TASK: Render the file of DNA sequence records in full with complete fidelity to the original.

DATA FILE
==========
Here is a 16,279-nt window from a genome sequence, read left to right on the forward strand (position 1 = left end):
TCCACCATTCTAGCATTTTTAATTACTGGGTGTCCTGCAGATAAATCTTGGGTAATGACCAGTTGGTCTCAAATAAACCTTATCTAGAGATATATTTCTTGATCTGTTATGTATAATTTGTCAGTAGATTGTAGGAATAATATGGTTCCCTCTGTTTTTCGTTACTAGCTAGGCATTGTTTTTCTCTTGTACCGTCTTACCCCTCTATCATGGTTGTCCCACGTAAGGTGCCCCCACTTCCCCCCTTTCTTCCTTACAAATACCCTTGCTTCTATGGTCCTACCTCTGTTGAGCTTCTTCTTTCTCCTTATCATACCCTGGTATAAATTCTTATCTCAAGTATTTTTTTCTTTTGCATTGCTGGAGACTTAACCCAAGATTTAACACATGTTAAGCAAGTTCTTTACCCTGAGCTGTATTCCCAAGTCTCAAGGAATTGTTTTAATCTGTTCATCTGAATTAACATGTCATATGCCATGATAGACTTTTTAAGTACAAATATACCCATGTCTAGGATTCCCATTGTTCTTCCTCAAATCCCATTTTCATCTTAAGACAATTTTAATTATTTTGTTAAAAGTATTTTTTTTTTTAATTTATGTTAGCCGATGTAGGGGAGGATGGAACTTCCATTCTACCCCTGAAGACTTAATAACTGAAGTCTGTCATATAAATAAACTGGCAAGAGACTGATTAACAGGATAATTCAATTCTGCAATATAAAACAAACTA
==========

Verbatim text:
Here is a 16,279-nt window from a genome sequence, read left to right on the forward strand (position 1 = left end):
TCCACCATTCTAGCATTTTTAATTACTGGGTGTCCTGCAGATAAATCTTGGGTAATGACCAGTTGGTCTCAAATAAACCTTATCTAGAGATATATTTCTTGATCTGTTATGTATAATTTGTCAGTAGATTGTAGGAATAATATGGTTCCCTCTGTTTTTCGTTACTAGCTAGGCATTGTTTTTCTCTTGTACCGTCTTACCCCTCTATCATGGTTGTCCCACGTAAGGTGCCCCCACTTCCCCCCTTTCTTCCTTACAAATACCCTTGCTTCTATGGTCCTACCTCTGTTGAGCTTCTTCTTTCTCCTTATCATACCCTGGTATAAATTCTTATCTCAAGTATTTTTTTCTTTTGCATTGCTGGAGACTTAACCCAAGATTTAACACATGTTAAGCAAGTTCTTTACCCTGAGCTGTATTCCCAAGTCTCAAGGAATTGTTTTAATCTGTTCATCTGAATTAACATGTCATATGCCATGATAGACTTTTTAAGTACAAATATACCCATGTCTAGGATTCCCATTGTTCTTCCTCAAATCCCATTTTCATCTTAAGACAATTTTAATTATTTTGTTAAAAGTATTTTTTTTTTTAATTTATGTTAGCCGATGTAGGGGAGGATGGAACTTCCATTCTACCCCTGAAGACTTAATAACTGAAGTCTGTCATATAAATAAACTGGCAAGAGACTGATTAACAGGATAATTCAATTCTGCAATATAAAACAAACTA